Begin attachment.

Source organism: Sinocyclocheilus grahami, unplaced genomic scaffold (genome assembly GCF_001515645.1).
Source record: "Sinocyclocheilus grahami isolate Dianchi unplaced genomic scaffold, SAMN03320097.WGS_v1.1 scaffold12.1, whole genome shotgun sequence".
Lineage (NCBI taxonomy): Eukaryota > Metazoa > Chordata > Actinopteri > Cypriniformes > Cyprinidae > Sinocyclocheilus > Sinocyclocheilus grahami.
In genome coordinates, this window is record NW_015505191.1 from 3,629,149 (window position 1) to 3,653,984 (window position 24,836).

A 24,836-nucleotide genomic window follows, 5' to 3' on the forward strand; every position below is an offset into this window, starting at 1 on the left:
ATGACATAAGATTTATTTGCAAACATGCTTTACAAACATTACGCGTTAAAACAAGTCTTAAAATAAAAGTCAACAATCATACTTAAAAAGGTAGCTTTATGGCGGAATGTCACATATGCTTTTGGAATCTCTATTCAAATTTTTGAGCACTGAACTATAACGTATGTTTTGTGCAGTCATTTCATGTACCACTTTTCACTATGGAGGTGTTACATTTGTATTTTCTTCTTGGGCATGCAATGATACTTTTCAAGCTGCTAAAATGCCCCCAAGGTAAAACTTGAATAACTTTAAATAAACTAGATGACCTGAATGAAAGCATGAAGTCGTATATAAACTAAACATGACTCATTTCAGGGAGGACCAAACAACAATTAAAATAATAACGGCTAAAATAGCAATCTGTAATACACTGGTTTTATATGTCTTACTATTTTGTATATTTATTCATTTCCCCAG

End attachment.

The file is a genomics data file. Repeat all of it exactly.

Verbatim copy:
Source organism: Sinocyclocheilus grahami, unplaced genomic scaffold (genome assembly GCF_001515645.1).
Source record: "Sinocyclocheilus grahami isolate Dianchi unplaced genomic scaffold, SAMN03320097.WGS_v1.1 scaffold12.1, whole genome shotgun sequence".
Lineage (NCBI taxonomy): Eukaryota > Metazoa > Chordata > Actinopteri > Cypriniformes > Cyprinidae > Sinocyclocheilus > Sinocyclocheilus grahami.
In genome coordinates, this window is record NW_015505191.1 from 3,629,149 (window position 1) to 3,653,984 (window position 24,836).

A 24,836-nucleotide genomic window follows, 5' to 3' on the forward strand; every position below is an offset into this window, starting at 1 on the left:
ATGACATAAGATTTATTTGCAAACATGCTTTACAAACATTACGCGTTAAAACAAGTCTTAAAATAAAAGTCAACAATCATACTTAAAAAGGTAGCTTTATGGCGGAATGTCACATATGCTTTTGGAATCTCTATTCAAATTTTTGAGCACTGAACTATAACGTATGTTTTGTGCAGTCATTTCATGTACCACTTTTCACTATGGAGGTGTTACATTTGTATTTTCTTCTTGGGCATGCAATGATACTTTTCAAGCTGCTAAAATGCCCCCAAGGTAAAACTTGAATAACTTTAAATAAACTAGATGACCTGAATGAAAGCATGAAGTCGTATATAAACTAAACATGACTCATTTCAGGGAGGACCAAACAACAATTAAAATAATAACGGCTAAAATAGCAATCTGTAATACACTGGTTTTATATGTCTTACTATTTTGTATATTTATTCATTTCCCCAG